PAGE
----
When individuals call to tell me about a phone call or letter they got promising riches but they were smart enough not to be caught, I ask them to share this information with everyone else. It is going to take a larger force than just the BBB to educate people and inoculate them against the most current scams. Think about what you can do.

Then of course there is your family. So many calls we get are from older adults who have very capable adult children, but they don’t tell their children what is going on in their lives and they don’t ask their children for help when they need it. Reaching out to family members and your children to get help when you are confused, in trouble over a debt, or worried you may be a victim of fraud is not a negative, but a positive.

Letting family members help you and guide you in making important decisions can be the best way you keep yourself safe. Being fearful of what they will think only leads to stress and anxiety, resulting in both mental and physical health problems. There really is no need for you to carry the burden alone, let those that love you help you shoulder the load.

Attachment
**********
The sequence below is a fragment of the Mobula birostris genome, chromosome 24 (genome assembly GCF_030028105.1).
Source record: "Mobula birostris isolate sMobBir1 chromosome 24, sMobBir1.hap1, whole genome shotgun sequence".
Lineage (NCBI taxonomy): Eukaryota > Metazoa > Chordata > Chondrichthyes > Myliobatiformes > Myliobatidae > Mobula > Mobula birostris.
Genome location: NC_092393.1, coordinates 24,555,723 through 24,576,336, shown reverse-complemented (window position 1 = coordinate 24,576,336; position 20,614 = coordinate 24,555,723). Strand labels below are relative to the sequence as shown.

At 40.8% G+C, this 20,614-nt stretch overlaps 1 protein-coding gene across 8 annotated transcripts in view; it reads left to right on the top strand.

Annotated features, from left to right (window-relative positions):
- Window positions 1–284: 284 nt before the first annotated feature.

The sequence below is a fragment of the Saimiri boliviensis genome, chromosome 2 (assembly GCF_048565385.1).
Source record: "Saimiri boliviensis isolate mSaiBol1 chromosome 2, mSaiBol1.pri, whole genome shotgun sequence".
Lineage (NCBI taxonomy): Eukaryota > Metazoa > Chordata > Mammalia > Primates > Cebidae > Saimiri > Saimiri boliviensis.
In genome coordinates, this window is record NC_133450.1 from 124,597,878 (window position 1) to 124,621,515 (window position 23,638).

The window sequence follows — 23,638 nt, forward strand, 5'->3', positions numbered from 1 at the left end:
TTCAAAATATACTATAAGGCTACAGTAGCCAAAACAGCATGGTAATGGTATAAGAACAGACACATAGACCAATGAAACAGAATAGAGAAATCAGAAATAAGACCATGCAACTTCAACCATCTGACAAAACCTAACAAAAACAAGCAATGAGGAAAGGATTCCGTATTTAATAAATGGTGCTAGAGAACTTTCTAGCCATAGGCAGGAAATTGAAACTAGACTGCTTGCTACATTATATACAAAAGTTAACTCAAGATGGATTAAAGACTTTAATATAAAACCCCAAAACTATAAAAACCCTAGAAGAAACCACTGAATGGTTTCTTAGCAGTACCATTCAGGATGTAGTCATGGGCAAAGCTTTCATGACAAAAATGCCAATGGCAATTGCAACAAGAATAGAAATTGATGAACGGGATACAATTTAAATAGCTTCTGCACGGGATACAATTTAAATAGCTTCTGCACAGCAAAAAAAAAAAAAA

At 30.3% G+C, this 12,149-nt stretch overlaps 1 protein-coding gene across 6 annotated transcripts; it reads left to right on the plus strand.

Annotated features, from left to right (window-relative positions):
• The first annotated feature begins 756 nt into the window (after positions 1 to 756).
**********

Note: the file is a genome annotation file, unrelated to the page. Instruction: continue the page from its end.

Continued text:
If we work together educating each other or providing support, we can go a long way in putting an end to the financial abuse that targets older adults.

Study Suggests Some People Are More Vulnerable to Online Fraud Than Others

by Barbara Parrott McGinity, LMSW

One of the recurring scams I hear about from older adults is the “Microsoft Scam.” How does it work? You receive a phone call telling you “this is Microsoft and we have detected a virus on your computer and we want to help you.” They ask for access to your computer. I equate this to letting a robber into your house, and you sit and watch them still items right in front of you.

Here is what the scammers may ask you to do:
• Trick you into installing malicious software that could capture sensitive data, such as online banking user names and passwords. They might also then charge you to remove this software.